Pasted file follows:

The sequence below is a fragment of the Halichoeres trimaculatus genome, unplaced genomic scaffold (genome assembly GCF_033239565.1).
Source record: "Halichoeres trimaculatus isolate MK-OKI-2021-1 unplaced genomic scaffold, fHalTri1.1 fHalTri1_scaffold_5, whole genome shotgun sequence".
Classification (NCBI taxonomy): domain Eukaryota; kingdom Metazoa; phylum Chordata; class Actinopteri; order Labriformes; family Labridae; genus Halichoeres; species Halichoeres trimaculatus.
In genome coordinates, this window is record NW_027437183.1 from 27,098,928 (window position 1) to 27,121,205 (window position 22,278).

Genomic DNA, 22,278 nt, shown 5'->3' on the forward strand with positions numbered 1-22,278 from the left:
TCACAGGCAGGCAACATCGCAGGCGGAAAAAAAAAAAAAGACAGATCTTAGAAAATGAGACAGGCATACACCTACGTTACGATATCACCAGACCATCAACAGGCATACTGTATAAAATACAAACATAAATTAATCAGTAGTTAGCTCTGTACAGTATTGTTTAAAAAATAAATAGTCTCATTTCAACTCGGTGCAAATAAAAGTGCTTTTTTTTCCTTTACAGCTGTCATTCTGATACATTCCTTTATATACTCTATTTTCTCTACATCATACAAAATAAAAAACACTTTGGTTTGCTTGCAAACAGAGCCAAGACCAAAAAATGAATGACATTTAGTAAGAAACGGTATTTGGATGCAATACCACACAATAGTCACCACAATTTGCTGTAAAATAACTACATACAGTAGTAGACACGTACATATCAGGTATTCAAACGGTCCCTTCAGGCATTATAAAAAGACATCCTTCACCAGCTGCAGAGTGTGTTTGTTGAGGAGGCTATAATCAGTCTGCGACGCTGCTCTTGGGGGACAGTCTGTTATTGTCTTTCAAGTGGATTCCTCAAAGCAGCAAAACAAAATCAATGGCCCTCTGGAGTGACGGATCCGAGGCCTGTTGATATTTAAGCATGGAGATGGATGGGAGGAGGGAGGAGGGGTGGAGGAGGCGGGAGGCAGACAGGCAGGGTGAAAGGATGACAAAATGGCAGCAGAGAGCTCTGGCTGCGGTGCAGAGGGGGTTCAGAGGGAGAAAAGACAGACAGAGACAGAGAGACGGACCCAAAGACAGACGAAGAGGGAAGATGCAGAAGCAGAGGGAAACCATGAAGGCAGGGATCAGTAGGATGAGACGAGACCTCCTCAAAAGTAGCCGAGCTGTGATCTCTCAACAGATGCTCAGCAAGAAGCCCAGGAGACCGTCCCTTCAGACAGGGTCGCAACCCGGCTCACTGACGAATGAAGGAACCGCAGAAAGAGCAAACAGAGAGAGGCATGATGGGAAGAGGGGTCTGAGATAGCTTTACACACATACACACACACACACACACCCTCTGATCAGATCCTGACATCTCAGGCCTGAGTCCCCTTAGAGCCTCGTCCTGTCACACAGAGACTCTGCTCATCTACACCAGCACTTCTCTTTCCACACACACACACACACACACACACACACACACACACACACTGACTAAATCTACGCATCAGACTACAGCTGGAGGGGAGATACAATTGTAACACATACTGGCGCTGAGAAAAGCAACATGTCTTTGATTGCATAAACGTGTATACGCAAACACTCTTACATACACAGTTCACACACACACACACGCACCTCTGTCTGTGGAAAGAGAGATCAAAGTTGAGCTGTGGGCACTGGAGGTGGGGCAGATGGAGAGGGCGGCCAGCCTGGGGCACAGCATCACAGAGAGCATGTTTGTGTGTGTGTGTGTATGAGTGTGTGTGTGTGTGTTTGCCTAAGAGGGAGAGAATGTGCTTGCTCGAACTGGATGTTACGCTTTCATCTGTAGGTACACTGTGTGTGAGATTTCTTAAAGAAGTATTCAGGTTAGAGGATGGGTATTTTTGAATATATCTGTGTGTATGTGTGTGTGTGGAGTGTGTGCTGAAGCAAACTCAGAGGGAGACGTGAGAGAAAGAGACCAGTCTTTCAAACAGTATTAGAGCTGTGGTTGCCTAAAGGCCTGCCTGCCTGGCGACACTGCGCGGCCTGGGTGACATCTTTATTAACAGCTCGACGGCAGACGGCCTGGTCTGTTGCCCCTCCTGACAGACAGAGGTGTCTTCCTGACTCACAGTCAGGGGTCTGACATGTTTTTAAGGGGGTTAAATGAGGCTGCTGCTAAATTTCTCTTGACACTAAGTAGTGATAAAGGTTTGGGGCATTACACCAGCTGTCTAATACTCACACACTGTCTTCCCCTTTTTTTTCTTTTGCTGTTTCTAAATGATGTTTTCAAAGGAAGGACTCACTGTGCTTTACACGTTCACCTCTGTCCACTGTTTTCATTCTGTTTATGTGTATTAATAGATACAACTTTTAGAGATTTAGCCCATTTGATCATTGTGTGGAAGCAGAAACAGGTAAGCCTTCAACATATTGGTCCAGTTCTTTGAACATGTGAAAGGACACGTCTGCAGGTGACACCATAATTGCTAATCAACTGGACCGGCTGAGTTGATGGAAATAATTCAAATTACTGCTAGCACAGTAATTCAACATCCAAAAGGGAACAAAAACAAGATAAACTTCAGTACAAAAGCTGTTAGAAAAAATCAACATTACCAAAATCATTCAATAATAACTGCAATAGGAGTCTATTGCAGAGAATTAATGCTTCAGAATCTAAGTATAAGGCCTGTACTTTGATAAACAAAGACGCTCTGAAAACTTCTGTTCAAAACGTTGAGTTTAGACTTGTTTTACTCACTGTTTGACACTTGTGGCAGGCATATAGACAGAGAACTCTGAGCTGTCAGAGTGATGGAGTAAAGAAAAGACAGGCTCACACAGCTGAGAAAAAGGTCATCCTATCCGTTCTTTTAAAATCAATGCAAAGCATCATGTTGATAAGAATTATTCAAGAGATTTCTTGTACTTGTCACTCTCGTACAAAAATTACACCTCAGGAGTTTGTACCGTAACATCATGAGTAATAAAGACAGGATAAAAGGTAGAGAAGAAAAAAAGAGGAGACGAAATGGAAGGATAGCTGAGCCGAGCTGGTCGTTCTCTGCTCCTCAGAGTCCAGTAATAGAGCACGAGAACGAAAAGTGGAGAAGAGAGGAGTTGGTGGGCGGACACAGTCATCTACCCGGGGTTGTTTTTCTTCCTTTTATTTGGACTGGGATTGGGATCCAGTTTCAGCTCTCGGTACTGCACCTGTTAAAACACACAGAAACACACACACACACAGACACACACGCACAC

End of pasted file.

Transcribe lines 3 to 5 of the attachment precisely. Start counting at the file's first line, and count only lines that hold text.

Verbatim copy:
Classification (NCBI taxonomy): domain Eukaryota; kingdom Metazoa; phylum Chordata; class Actinopteri; order Labriformes; family Labridae; genus Halichoeres; species Halichoeres trimaculatus.
In genome coordinates, this window is record NW_027437183.1 from 27,098,928 (window position 1) to 27,121,205 (window position 22,278).

Genomic DNA, 22,278 nt, shown 5'->3' on the forward strand with positions numbered 1-22,278 from the left: